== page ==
A computer expert working for British Airways was jailed for 30 years yesterday for plotting a terror attack.
Rajib Karim, 31, wanted to use his position at the airline in the UK to plant a bomb on a plane as part of a “chilling” conspiracy with Anwar Al-Awlaki, a radical preacher associated with al Qaida.
Among numerous plots to bring the airline to its knees, Karim hoped he could exploit industrial action by staff to become a cabin crew member and cause an explosion on a flight bound for the United States.
He was found guilty last month of four counts of planning terrorism.
Sentencing him at Woolwich Crown Court, judge Mr Justice Calvert-Smith said they were offences “of the utmost gravity”.
The judge recommended that Bangladeshi national Karim be deported after he has completed his sentence.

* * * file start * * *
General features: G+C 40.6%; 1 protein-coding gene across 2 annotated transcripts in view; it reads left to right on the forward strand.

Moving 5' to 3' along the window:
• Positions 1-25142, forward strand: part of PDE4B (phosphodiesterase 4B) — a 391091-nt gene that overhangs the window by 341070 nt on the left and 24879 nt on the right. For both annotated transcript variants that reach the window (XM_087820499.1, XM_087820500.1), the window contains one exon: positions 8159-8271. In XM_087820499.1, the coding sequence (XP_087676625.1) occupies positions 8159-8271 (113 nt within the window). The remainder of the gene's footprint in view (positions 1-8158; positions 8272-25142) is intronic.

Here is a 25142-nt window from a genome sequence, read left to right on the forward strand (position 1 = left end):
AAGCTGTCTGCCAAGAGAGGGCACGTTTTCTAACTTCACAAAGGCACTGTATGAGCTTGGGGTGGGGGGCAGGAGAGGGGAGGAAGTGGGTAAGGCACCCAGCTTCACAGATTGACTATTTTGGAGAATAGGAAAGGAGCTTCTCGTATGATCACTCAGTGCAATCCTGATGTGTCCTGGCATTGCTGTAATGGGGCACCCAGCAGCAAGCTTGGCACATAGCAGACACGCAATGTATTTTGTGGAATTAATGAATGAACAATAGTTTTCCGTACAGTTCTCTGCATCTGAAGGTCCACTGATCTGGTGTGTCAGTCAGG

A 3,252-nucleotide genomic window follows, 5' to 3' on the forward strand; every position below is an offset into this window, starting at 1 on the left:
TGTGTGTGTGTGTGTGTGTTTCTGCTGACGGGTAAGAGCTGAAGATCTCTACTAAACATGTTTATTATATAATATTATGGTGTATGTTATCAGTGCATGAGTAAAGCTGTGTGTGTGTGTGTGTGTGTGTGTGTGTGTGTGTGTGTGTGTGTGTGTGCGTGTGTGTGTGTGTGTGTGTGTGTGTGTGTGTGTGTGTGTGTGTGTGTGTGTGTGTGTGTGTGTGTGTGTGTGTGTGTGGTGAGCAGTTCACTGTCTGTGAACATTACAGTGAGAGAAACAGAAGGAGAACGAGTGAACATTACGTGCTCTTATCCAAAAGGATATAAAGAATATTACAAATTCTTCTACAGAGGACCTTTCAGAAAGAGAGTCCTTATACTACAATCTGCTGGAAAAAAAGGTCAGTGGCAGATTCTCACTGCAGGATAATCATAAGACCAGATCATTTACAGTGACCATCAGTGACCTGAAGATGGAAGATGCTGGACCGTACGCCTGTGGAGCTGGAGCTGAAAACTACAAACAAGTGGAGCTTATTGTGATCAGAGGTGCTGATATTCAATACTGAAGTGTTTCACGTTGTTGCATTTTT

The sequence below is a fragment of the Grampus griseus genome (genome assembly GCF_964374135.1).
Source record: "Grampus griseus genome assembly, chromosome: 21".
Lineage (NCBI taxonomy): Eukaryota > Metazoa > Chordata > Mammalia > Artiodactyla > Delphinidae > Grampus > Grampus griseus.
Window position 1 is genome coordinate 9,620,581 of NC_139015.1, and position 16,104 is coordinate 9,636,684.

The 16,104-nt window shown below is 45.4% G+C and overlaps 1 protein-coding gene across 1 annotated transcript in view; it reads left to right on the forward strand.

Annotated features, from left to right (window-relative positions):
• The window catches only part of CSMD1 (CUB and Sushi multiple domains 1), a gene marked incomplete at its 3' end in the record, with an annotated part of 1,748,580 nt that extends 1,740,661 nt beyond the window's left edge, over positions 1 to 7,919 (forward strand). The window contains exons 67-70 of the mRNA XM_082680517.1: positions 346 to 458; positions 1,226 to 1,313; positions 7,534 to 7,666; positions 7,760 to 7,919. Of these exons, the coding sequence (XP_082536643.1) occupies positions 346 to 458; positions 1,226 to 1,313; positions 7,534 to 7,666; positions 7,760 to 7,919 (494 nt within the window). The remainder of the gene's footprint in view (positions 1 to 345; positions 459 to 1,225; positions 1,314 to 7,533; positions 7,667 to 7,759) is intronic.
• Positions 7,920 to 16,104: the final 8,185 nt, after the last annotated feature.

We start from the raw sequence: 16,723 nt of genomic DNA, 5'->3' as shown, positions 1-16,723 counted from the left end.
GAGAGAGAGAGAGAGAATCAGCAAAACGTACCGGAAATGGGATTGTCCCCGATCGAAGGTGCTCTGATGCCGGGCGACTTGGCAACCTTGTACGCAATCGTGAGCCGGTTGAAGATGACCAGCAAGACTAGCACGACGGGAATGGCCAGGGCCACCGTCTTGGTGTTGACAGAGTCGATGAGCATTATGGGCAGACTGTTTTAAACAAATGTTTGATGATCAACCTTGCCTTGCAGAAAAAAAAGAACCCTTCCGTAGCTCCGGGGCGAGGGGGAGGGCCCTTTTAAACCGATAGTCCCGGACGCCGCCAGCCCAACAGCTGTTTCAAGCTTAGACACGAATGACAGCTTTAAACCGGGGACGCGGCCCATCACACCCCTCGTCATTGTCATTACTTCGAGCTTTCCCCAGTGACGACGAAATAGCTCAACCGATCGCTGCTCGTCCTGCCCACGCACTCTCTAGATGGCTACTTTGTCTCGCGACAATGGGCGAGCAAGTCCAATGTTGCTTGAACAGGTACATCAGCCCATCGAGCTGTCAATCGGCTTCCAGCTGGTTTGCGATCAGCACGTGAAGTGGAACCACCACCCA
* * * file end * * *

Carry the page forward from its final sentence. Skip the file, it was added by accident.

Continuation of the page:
He told Karim that he “worked incessantly to further terrorist purposes” while leading a quiet and unobtrusive lifestyle.
The judge said: “The offences were of the utmost gravity. You are and were a committed jihadist.”
He added that none of those who worked with Karim at British Airways had the slightest notion of what was going on.
Defence counsel James Wood said Karim’s actions were “wholly embryonic” and there was little certainty about what would have transpired.
Crown Prosecution Service lawyer Colin Gibbs described Karim’s deep determination to plan an attack as “chilling”.